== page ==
i thought i left my ipod in the theater so we went back to look for it and i couldn’t see so i turned on my ipod to give me some light so i could find my ipod do u see where this is going because i did not
Since it is now, officially, the holiday season, the Salvation Army buckets are gonna be going out soon and reminder that they are extremely anti-LGBT*PQIA+ so the red buckets and bell-ringing Santas can go fuck themselves.
but also don’t be personally rude to the bell ringing santas they’re often volunteers and they probably don’t know about the politics of the organization
you can still donate….the money is still going to the less fortunate regardless of the politics a select few menbers of this organization have…
It’s difficult for me to think of Nelson Mandela as anything but a universally-respected, wise, kind, and thoughtful asset to humanity. But he also organized attacks that would today be unconditionally condemned as terrorism. His government fought peaceful demonstrations with violence, and so he brought violence to his government. He was a fighter…once the fight got started. And he never stopped fighting, and the world is so much better because of that escalation to violence. That is the rarest sort of change, and it is a testament to his care as a diplomat, a politician, a human, and a warrior that it did not merely end in perpetual turmoil and bloodshed. To go from terrorist to president in only thirty years, with most of those thirty years spent in a cell, is an achievement I would never accept if I read it in fiction.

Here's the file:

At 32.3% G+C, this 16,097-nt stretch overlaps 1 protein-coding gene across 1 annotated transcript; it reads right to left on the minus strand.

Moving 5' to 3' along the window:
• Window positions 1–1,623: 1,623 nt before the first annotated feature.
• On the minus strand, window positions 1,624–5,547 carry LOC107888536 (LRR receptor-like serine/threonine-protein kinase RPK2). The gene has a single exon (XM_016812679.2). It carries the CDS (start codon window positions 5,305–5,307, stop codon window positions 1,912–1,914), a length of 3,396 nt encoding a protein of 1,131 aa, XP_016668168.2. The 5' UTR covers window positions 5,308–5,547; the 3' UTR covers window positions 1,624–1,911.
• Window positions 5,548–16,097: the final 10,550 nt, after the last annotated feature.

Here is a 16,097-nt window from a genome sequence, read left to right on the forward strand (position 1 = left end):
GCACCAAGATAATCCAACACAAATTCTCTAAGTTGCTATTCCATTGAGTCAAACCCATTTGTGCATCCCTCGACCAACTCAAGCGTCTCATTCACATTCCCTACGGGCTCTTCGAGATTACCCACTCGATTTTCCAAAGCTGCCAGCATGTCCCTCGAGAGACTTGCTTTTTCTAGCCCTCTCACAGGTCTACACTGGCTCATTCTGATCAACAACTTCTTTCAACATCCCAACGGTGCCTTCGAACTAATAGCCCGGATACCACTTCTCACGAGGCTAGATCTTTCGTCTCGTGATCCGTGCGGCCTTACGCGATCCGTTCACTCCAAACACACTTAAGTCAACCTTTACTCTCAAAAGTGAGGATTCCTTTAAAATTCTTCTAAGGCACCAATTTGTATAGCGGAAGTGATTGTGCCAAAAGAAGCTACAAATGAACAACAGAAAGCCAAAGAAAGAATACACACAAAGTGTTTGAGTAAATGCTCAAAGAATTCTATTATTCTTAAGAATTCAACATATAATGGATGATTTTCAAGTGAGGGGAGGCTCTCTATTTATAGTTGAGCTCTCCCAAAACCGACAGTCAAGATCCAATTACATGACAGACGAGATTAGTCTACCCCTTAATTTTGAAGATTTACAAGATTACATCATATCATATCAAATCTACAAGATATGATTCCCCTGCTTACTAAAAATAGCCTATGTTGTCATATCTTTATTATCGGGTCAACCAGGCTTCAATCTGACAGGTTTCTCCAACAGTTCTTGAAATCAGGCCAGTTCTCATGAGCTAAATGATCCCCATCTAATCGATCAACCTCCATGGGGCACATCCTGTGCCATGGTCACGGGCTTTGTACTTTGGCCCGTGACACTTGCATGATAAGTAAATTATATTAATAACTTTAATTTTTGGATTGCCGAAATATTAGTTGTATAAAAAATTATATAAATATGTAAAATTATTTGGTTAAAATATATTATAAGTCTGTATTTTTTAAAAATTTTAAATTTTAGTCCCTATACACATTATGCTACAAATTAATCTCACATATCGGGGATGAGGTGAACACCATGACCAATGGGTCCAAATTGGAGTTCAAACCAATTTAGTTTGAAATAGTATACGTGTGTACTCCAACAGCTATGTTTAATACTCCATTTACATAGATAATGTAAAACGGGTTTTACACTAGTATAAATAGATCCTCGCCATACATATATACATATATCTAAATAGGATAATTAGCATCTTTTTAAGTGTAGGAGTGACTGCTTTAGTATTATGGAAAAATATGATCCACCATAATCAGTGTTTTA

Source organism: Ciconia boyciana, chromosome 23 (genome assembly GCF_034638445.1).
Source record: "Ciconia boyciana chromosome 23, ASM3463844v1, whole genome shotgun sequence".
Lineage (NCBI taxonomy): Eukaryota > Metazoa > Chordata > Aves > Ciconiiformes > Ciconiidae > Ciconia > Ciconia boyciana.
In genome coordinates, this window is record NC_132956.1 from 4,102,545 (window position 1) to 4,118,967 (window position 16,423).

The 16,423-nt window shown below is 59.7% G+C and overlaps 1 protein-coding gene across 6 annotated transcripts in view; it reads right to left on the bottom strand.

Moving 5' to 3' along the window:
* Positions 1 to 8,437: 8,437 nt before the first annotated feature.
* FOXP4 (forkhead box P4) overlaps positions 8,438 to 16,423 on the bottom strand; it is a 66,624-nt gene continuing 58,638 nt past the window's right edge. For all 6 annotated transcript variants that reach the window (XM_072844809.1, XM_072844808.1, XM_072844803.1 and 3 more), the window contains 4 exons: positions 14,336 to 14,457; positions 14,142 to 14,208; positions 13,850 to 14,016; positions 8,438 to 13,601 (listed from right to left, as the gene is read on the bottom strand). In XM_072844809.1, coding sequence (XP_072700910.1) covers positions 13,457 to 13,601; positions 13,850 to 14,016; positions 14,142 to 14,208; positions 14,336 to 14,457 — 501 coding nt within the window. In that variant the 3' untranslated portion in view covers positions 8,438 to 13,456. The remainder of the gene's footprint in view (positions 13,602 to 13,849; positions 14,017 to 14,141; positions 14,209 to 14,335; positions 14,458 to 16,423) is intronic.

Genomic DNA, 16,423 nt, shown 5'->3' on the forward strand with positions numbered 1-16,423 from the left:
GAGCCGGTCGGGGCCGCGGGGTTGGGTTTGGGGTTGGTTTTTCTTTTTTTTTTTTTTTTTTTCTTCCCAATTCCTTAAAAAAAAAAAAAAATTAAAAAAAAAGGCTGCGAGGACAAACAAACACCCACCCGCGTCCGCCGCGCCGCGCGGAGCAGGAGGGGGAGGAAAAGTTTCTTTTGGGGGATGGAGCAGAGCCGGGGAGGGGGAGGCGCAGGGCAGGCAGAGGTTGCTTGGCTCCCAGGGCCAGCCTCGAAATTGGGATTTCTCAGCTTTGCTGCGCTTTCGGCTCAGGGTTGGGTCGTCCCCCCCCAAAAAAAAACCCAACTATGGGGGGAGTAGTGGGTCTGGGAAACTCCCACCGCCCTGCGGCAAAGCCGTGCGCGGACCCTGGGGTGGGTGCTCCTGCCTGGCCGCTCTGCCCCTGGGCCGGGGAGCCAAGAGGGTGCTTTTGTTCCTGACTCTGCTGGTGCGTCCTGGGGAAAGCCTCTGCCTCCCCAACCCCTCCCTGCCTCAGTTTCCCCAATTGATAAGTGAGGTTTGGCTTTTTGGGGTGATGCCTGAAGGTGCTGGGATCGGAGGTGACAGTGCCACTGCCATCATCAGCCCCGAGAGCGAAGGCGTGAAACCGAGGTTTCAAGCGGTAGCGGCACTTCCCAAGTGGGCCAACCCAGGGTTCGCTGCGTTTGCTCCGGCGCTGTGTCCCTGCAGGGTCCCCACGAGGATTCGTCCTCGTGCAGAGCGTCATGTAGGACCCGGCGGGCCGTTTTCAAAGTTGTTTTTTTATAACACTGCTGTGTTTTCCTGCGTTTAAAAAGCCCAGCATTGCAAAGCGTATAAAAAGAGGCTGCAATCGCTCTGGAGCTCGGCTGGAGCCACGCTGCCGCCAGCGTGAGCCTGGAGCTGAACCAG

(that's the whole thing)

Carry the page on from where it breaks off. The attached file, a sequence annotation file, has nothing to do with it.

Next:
My video tomorrow is about inequality, and it doesn’t mention Mandela because I finished it yesterday and I had to fight the urge to remake it. But he is in my thoughts tonight, I hope he is in yours as well. If you’d like to learn a little more about his life, this short documentary is lovely.
I was a kid, and obviously very far removed from South Africa, and I want to be clear that I’m certainly no expert. But I overheard a lot of discussions about Apartheid in my childhood, because my parents and their church were involved with organizations linked to Archbishop Desmond Tutu’s anti-Apartheid work. And at the time, it was very controversial. As a kid, I remember hearing that my parents were naive, that Mandela was a terrorist, that one-person-one-vote could never work in South Africa, that it would immediately become a communist dictatorship, that all the white people would be massacred, etc. And had things gone differently in South Africa—had Mandela been a less brilliant leader—the transition could indeed have been catastrophic. To me, the work of the Truth and Reconciliation Commission is one of the great human accomplishments of the past hundred years.
The world is now mourning the loss of a great man, as well it should. But let’s not forget that Mandela (and South Africa) might’ve been free decades earlier had it not been for the fear and discomfort of white people not just in South Africa but around the world.
What if colleges only made you pay the percentage of tuition that you failed, so if you got an average of 86 for the year you’d only have to pay 14% of the tuition, but if you got a 94 then it’d only be 6%. That way we’d be rewarding the success and even if you flunked the semester, you still wouldn’t have to pay for ALL of the tuition
You are the future.
and then since all the students would be motivated to get good grades none of them would pay tuition…and then colleges wouldnt have money….and then quality teachers would get fired thus making higher education useless…haha yea totally dude youre the future